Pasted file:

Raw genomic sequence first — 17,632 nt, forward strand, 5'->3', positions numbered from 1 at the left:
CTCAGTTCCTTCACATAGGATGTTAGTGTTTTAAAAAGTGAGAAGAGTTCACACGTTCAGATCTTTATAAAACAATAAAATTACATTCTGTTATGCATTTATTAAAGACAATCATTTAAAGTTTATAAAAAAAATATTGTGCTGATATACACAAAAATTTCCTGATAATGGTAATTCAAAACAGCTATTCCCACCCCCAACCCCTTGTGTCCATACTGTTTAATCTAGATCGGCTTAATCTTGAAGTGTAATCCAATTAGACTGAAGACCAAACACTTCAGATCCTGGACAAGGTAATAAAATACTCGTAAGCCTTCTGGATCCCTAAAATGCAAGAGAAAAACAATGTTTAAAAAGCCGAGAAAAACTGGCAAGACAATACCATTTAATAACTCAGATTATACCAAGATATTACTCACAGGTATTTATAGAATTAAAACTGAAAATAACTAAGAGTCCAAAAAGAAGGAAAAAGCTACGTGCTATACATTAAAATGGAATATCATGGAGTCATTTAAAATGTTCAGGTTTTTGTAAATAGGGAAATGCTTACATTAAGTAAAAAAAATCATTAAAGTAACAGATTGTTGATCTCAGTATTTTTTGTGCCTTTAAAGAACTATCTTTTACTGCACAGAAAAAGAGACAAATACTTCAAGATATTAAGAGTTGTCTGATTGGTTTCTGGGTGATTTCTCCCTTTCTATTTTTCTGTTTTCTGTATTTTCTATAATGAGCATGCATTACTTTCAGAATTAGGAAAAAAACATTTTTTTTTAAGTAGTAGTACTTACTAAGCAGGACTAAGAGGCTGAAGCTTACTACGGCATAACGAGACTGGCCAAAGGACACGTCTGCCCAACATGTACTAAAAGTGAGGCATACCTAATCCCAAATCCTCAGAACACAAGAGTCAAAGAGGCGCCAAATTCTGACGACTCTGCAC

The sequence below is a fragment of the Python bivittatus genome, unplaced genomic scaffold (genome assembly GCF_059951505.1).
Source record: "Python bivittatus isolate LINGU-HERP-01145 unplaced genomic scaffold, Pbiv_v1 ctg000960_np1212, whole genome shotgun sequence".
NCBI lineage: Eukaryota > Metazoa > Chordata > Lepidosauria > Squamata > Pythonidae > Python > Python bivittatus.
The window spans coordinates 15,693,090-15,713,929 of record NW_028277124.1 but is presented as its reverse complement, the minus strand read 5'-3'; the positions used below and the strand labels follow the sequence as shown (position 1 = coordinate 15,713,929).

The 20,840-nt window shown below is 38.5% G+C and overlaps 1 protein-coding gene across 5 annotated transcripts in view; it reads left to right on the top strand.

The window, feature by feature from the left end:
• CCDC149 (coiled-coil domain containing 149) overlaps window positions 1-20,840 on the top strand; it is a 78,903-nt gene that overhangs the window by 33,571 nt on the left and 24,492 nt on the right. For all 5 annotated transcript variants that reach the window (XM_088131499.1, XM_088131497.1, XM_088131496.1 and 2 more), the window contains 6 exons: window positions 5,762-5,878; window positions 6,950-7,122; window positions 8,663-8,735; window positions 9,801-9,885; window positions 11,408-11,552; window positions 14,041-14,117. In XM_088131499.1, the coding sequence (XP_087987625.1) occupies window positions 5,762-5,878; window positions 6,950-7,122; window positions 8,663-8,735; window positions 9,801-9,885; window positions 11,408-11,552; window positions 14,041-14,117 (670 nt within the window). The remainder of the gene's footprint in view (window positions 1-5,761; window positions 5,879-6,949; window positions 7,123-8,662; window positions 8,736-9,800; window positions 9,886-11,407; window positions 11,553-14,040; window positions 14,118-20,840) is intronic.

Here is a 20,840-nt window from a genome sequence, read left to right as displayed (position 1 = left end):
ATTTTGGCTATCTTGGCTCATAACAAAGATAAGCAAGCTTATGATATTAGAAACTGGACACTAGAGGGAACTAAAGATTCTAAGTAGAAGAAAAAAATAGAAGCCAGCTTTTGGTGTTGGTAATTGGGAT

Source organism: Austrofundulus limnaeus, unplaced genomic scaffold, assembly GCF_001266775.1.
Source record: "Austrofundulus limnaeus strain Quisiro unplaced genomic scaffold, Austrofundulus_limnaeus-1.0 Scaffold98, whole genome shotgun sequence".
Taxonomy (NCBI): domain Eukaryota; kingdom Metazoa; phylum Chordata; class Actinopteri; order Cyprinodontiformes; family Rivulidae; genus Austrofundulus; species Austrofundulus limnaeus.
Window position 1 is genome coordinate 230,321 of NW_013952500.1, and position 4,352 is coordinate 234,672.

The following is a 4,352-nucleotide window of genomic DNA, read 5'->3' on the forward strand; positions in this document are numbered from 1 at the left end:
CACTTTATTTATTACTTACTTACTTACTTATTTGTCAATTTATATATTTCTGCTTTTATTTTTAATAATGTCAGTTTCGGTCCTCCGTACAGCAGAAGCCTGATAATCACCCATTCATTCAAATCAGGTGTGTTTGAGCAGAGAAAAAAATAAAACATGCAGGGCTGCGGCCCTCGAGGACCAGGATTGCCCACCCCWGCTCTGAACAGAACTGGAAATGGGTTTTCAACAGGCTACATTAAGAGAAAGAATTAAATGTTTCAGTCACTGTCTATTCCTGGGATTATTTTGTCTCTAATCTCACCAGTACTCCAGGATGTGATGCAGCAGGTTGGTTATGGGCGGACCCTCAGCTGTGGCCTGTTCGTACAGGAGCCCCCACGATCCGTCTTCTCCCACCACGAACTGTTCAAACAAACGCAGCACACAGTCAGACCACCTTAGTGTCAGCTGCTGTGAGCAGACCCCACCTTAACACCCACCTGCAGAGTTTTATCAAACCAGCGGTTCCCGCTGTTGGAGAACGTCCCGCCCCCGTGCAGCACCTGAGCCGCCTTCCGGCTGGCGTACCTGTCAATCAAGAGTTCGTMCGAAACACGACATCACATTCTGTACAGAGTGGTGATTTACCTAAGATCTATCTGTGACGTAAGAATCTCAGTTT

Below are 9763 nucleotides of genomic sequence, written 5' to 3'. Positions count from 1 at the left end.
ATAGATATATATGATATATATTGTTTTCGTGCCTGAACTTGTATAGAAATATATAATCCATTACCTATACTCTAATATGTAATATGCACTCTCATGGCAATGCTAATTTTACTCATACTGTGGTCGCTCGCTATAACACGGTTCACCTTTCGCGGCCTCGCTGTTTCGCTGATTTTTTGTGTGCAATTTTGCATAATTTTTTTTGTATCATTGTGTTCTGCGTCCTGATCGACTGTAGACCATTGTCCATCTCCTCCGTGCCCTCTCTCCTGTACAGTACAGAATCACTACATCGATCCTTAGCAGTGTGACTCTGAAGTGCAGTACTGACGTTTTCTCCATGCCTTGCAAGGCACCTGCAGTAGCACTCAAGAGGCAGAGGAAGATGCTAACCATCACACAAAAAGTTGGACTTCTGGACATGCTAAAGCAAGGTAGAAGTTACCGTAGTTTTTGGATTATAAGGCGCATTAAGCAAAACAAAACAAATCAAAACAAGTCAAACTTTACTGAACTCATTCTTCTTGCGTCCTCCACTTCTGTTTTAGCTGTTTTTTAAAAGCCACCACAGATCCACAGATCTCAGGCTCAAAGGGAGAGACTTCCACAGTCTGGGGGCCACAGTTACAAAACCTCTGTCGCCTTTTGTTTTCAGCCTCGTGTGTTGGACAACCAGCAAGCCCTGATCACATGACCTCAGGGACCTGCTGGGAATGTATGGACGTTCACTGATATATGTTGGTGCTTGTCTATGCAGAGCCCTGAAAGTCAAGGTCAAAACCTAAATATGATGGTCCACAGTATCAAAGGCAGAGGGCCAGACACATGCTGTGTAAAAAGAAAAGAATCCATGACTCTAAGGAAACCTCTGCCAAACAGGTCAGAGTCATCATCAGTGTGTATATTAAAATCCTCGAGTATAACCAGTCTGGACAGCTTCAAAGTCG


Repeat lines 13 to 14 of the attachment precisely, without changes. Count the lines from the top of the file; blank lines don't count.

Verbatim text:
Source record: "Austrofundulus limnaeus strain Quisiro unplaced genomic scaffold, Austrofundulus_limnaeus-1.0 Scaffold98, whole genome shotgun sequence".
Taxonomy (NCBI): domain Eukaryota; kingdom Metazoa; phylum Chordata; class Actinopteri; order Cyprinodontiformes; family Rivulidae; genus Austrofundulus; species Austrofundulus limnaeus.